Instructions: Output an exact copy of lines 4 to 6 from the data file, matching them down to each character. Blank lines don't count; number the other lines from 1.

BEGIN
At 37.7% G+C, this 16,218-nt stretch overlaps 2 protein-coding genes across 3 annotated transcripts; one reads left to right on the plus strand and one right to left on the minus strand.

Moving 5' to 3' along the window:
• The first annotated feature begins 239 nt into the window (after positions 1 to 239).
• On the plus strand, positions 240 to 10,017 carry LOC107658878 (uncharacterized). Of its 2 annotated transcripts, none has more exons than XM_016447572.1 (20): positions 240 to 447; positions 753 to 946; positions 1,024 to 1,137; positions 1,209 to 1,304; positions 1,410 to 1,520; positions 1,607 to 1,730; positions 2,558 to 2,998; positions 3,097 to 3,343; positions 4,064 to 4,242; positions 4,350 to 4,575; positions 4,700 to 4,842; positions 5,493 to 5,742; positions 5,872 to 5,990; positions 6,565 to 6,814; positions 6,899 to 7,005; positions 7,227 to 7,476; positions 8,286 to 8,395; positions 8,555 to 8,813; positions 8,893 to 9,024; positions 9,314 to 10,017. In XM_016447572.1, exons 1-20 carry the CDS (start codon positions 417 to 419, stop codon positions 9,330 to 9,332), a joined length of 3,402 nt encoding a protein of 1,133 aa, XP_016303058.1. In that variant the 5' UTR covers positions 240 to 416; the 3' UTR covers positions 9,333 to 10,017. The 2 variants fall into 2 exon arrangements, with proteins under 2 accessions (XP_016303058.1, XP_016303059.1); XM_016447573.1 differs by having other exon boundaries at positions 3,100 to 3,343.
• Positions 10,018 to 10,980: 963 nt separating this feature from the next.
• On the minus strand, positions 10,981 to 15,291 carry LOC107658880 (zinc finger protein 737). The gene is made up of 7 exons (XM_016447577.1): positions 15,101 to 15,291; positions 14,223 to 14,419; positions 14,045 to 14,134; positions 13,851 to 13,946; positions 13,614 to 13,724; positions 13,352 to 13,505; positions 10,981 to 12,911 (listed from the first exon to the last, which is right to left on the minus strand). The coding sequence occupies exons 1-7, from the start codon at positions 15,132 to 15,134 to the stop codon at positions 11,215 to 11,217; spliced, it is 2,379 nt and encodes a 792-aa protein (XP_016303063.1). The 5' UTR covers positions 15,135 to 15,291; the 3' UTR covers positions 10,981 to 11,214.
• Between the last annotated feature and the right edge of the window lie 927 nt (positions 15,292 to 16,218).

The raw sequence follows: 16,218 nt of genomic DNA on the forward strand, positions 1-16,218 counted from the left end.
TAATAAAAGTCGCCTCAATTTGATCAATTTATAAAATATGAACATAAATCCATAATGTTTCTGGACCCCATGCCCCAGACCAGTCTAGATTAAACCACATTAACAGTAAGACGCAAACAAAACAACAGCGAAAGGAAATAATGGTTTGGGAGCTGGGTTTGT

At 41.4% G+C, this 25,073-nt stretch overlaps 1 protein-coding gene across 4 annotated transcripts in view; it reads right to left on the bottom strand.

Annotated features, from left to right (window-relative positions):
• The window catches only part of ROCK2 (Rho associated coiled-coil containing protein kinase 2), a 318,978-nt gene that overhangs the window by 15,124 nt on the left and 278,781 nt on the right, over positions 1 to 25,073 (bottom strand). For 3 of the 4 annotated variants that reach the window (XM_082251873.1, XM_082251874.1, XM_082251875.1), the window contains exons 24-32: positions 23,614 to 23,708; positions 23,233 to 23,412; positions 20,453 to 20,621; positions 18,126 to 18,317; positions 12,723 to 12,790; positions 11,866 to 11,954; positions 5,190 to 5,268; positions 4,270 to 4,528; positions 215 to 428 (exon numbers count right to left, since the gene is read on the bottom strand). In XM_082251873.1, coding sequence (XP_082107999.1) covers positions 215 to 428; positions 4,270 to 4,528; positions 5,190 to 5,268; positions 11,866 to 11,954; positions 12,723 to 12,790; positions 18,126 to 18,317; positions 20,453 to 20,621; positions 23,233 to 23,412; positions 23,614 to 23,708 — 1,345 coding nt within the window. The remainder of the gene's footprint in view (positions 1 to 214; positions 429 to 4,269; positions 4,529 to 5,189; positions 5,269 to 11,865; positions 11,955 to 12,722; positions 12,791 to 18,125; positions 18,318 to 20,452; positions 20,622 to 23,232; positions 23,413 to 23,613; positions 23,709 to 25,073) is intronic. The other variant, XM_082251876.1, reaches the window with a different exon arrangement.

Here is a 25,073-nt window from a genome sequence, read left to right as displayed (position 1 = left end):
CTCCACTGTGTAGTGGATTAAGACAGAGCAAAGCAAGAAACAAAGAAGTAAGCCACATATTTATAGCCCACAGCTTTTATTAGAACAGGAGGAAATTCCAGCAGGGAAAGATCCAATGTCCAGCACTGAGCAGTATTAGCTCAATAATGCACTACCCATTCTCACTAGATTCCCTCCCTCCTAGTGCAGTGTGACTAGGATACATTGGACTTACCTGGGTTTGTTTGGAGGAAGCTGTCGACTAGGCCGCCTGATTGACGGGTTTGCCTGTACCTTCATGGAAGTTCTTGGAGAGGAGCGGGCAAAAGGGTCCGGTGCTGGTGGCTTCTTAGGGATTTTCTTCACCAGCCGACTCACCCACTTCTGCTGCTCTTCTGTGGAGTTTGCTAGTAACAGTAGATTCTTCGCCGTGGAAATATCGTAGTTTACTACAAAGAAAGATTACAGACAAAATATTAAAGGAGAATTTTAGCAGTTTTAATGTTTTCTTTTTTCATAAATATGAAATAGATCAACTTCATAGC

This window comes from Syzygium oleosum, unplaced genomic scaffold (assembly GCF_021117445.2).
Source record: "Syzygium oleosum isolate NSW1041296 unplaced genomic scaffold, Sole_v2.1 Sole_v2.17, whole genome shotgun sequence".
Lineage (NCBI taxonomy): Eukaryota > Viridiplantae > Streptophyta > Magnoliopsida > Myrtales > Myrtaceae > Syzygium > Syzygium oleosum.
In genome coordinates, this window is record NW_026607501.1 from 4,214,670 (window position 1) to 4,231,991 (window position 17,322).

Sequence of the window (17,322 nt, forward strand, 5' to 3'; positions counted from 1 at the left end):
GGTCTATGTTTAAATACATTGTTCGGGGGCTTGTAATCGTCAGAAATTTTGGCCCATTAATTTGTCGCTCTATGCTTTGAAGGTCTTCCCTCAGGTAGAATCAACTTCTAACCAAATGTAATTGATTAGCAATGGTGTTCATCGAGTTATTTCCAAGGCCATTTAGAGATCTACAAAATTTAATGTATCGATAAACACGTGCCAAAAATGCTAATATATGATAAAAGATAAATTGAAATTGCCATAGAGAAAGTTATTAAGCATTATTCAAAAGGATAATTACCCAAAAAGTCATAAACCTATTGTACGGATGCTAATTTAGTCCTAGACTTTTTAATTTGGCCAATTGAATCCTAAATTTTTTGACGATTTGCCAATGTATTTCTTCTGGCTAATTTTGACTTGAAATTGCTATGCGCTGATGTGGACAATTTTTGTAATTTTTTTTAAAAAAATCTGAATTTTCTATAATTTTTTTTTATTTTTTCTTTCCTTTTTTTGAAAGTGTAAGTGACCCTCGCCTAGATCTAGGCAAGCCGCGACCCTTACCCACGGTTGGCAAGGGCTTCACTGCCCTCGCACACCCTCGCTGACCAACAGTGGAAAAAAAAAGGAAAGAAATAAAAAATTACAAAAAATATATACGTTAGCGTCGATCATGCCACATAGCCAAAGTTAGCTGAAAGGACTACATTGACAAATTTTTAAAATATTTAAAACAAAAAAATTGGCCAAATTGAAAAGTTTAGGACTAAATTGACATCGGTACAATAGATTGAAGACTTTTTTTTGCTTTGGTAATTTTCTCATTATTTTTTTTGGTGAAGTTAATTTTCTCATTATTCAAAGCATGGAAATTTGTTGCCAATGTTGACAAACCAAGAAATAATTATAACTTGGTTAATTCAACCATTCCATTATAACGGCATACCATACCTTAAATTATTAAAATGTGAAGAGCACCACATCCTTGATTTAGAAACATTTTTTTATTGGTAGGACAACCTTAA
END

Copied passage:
• On the plus strand, positions 240 to 10,017 carry LOC107658878 (uncharacterized). Of its 2 annotated transcripts, none has more exons than XM_016447572.1 (20): positions 240 to 447; positions 753 to 946; positions 1,024 to 1,137; positions 1,209 to 1,304; positions 1,410 to 1,520; positions 1,607 to 1,730; positions 2,558 to 2,998; positions 3,097 to 3,343; positions 4,064 to 4,242; positions 4,350 to 4,575; positions 4,700 to 4,842; positions 5,493 to 5,742; positions 5,872 to 5,990; positions 6,565 to 6,814; positions 6,899 to 7,005; positions 7,227 to 7,476; positions 8,286 to 8,395; positions 8,555 to 8,813; positions 8,893 to 9,024; positions 9,314 to 10,017. In XM_016447572.1, exons 1-20 carry the CDS (start codon positions 417 to 419, stop codon positions 9,330 to 9,332), a joined length of 3,402 nt encoding a protein of 1,133 aa, XP_016303058.1. In that variant the 5' UTR covers positions 240 to 416; the 3' UTR covers positions 9,333 to 10,017. The 2 variants fall into 2 exon arrangements, with proteins under 2 accessions (XP_016303058.1, XP_016303059.1); XM_016447573.1 differs by having other exon boundaries at positions 3,100 to 3,343.
• Positions 10,018 to 10,980: 963 nt separating this feature from the next.
• On the minus strand, positions 10,981 to 15,291 carry LOC107658880 (zinc finger protein 737). The gene is made up of 7 exons (XM_016447577.1): positions 15,101 to 15,291; positions 14,223 to 14,419; positions 14,045 to 14,134; positions 13,851 to 13,946; positions 13,614 to 13,724; positions 13,352 to 13,505; positions 10,981 to 12,911 (listed from the first exon to the last, which is right to left on the minus strand). The coding sequence occupies exons 1-7, from the start codon at positions 15,132 to 15,134 to the stop codon at positions 11,215 to 11,217; spliced, it is 2,379 nt and encodes a 792-aa protein (XP_016303063.1). The 5' UTR covers positions 15,135 to 15,291; the 3' UTR covers positions 10,981 to 11,214.